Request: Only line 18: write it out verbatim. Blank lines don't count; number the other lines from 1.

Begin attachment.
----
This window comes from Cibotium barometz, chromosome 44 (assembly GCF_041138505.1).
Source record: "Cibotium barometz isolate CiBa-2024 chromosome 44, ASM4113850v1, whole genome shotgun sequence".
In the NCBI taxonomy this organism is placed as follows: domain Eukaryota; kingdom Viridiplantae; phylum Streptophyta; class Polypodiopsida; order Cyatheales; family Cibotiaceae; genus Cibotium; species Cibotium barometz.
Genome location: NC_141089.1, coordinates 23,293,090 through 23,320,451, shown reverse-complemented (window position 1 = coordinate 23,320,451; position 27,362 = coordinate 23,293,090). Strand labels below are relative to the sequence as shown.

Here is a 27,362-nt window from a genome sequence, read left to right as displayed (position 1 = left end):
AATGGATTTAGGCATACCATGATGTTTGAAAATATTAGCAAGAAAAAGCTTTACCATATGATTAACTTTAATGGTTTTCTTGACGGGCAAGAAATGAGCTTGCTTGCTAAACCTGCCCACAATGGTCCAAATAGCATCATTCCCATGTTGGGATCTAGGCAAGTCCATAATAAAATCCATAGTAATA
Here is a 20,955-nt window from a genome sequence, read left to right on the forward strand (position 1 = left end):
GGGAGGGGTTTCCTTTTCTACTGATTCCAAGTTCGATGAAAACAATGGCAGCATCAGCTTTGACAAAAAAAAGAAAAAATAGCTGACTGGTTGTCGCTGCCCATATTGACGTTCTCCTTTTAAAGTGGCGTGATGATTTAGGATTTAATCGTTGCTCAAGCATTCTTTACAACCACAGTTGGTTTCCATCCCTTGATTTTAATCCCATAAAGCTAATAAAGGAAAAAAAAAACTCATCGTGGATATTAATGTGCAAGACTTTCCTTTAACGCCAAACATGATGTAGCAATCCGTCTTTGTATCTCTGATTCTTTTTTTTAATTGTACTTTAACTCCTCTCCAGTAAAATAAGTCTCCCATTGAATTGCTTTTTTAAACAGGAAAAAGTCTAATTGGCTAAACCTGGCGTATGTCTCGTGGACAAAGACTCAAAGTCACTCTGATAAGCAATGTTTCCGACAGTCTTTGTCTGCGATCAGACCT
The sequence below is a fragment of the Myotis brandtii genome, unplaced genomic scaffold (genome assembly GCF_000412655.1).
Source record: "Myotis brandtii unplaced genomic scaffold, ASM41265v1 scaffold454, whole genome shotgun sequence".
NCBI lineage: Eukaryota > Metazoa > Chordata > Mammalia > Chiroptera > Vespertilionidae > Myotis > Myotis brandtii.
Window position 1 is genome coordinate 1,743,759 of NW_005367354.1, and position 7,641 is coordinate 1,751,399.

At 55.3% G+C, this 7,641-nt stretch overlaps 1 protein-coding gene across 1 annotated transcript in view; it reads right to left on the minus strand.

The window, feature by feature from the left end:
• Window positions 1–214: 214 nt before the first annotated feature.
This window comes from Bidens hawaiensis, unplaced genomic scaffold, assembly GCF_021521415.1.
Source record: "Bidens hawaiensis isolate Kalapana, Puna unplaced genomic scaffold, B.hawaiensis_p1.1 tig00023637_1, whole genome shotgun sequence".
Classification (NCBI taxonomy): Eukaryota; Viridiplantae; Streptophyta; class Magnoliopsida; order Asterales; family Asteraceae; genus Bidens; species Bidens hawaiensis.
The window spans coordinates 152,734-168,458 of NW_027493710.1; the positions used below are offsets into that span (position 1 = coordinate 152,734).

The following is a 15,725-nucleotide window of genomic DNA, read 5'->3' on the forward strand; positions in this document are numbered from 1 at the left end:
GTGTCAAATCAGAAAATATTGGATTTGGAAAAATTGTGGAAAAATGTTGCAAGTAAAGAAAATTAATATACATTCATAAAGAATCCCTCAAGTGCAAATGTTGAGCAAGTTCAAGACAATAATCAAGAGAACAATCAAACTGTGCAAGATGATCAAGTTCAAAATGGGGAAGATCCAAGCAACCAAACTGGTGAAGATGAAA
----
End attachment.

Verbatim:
Classification (NCBI taxonomy): Eukaryota; Viridiplantae; Streptophyta; class Magnoliopsida; order Asterales; family Asteraceae; genus Bidens; species Bidens hawaiensis.